Northern Ethiopia

bet giorgis

Bet giorgis
The Bet Giorgis is the most spectacular of all the rock hewn monolithic churches of the Lalibela complex, Ethiopia's answer to Petra.  Without question, Lalibela is the most impressive man-made site in sub-Saharan Africa with its 11 temples carved out of the cliffs and quarries in the remote northern mountains of Ethiopia.  It is also the seat of the Ethiopian orthodox church and so paranoid about muslim infiltration that the police survey and/or arrest anybody who looks even remote muslim or arab that enters the town.  The artistic treasures and cultural relics make northern Ethiopia, with the possible exception of Egypt, the most interesting country in Africa for culture mavens, and especially those with an interest in religious iconography.  Nowhere else in Africa will you find such a unique and vibrant culture with historical memory.  Although Ethiopians can be mighty annoying at times, they are definitely curiously eccentric and a must-see on the continent.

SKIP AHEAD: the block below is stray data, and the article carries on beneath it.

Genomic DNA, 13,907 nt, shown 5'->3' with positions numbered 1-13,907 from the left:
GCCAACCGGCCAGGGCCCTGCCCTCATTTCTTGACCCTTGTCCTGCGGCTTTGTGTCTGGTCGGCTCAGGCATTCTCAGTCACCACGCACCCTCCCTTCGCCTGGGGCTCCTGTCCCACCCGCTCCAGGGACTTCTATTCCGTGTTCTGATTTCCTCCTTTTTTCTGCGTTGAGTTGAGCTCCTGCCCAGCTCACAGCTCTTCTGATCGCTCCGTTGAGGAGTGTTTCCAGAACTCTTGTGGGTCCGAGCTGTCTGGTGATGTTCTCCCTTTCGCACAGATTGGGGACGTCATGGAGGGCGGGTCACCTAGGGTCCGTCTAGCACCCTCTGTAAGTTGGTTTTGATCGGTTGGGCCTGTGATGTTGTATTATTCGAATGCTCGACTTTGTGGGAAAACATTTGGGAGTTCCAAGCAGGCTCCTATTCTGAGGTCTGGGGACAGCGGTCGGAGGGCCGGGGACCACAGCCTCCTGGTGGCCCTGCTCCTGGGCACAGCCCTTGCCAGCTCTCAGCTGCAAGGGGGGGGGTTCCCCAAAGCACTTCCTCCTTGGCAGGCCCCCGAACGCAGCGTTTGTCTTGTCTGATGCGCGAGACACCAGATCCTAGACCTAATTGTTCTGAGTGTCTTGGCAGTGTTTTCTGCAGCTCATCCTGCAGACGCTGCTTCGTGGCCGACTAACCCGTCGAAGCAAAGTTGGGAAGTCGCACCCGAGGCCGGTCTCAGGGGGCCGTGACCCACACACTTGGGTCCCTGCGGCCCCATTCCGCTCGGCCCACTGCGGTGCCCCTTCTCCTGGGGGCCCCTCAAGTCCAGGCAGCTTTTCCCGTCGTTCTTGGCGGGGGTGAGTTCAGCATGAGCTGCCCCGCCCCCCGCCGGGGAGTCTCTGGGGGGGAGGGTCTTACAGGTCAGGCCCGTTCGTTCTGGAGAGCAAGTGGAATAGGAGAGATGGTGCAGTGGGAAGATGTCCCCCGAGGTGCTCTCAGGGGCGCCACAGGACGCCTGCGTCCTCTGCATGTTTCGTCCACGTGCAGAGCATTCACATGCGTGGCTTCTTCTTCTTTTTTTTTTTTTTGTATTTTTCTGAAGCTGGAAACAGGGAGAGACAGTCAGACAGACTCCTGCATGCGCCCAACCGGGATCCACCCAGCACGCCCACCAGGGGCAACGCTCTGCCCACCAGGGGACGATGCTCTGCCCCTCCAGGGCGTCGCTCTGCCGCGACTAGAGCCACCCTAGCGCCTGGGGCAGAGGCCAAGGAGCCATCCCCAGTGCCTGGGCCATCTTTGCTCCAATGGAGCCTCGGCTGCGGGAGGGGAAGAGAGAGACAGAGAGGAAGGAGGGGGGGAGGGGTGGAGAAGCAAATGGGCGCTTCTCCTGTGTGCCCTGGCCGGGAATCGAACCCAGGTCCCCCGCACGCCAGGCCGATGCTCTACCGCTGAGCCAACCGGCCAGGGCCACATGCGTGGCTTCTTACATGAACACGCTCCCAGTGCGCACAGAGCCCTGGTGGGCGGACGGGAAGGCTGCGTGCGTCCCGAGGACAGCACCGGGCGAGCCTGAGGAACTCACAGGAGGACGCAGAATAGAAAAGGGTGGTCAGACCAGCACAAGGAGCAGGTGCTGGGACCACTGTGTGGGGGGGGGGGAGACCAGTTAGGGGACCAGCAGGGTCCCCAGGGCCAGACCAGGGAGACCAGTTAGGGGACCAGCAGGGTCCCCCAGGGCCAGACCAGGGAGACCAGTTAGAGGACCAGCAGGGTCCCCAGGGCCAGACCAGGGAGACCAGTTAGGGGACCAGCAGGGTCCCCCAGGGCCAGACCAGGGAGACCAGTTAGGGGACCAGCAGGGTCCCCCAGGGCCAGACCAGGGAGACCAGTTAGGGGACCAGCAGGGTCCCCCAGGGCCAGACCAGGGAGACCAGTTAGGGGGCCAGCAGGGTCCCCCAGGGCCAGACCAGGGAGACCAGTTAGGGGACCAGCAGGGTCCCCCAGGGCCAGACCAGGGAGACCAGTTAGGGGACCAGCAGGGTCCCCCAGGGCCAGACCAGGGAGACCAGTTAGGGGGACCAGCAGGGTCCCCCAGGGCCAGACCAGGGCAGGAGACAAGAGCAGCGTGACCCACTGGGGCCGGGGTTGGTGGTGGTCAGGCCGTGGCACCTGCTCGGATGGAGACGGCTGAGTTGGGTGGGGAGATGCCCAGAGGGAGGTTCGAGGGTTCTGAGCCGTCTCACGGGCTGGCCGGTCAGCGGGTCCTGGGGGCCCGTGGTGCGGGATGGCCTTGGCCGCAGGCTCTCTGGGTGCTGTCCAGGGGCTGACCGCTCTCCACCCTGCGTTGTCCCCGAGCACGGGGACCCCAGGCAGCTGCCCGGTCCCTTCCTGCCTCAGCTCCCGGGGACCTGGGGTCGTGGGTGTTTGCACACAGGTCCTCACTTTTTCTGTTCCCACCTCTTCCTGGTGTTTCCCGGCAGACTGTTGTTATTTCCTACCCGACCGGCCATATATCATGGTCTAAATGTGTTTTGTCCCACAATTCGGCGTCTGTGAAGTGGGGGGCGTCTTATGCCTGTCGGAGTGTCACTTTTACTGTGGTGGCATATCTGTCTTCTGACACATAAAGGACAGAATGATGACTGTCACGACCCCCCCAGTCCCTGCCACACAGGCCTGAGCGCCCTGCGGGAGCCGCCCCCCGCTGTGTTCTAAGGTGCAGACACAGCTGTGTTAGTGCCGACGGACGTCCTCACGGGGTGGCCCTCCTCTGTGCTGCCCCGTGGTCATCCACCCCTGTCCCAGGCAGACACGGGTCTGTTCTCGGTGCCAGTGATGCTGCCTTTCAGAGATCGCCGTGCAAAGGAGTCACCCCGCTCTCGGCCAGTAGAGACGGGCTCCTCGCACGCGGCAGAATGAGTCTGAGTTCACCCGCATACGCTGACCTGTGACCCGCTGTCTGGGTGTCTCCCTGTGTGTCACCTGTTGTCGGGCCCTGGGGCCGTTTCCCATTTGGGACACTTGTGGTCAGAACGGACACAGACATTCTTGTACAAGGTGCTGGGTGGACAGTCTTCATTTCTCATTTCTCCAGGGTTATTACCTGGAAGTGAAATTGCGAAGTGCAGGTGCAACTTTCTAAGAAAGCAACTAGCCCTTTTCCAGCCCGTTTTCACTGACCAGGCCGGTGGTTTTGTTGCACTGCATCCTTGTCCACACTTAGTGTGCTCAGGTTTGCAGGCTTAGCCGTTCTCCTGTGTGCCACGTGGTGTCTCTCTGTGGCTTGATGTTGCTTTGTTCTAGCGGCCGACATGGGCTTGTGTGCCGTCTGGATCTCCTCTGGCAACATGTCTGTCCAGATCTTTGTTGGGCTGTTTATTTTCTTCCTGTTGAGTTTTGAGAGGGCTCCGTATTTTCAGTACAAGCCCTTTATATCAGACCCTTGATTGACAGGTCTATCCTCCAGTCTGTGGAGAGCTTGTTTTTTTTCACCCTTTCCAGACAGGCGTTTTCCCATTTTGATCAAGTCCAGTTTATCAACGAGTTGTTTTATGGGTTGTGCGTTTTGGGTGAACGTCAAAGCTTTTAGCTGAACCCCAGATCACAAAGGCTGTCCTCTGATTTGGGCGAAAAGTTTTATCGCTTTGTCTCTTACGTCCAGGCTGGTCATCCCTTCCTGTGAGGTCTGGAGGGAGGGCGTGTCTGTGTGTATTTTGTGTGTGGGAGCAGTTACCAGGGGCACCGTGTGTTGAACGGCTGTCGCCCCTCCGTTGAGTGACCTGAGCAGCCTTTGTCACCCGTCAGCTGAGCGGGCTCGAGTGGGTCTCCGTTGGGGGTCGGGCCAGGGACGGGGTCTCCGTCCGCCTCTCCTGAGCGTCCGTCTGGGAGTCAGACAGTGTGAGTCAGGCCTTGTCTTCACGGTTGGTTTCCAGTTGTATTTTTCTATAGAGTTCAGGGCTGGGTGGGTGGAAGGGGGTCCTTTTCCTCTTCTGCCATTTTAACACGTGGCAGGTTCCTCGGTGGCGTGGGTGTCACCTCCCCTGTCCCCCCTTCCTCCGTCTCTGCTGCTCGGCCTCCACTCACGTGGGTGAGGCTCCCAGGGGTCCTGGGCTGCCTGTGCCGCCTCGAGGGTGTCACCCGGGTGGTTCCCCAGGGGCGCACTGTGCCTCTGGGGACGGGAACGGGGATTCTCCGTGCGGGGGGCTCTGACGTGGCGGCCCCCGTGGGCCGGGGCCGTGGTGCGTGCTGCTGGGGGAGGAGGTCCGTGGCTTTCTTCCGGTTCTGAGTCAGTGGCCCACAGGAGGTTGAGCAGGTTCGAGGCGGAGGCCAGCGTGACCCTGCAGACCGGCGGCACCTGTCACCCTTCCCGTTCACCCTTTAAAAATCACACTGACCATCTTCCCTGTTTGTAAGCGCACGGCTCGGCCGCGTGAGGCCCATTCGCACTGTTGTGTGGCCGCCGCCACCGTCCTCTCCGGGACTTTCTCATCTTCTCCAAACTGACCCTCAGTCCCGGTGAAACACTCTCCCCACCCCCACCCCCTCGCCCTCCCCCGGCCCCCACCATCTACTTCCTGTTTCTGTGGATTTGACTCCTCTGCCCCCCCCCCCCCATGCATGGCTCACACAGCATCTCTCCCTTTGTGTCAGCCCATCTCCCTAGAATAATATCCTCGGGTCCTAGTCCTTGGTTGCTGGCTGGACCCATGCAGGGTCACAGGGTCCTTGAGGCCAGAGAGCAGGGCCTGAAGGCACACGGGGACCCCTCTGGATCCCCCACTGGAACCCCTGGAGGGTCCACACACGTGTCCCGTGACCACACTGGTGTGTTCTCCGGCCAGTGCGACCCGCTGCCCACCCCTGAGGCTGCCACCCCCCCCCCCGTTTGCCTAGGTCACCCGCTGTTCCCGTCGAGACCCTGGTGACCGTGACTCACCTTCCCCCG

Lalibela priest
A fairly young priest is the keeper for one of  the Lalibela churches.

Kibran gabriel

kibran gabriel bible
An Ethiopian cross and a Holy Bible are kept safe at the Kibran Gabriel monastery on an island on Tana Lake, not far from Bahir Dar.

lake tana mural
One of the many fabulous full wall sized murals in one of the Lake Tana monasteries, this one I believe from Ura Kidane Mihret.  I love the angels with afros!

Tis abay
The Tis Abay waterfall, not far downstream from the source of the White Nile River.

Debre birhan selassie

debre birhan selassie
The celebrated ceiling frescoes in the Debre Birhan Selassie church in Gondar

Fasil Ghebbi
Fasil ghebbi
Two of the many castle ruins in the Fasil Ghebbi fortress in Gondar.

gondar cabaret
Minstrels belt out folk songs (a lot better than the mindnumbing Ethiopian pop song drivel that the bus radios blast into your head a thousand times over) for tips in a traditional Ethiopian cabaret.

millenium boy
I hung around in Ethiopia just long enough to experience the first day of the 3rd millenium, year 2000 on the Ethiopian calendar (which is unique like most aspects of Ethiopian culture).  The festivities in Gondar weren't all that thrilling, consisting mainly of drunk adolescents running around town in packs blowing fireworks off of a metal pan that they hold on top of their heads, but this Millenium Boy doesn't seem to mind.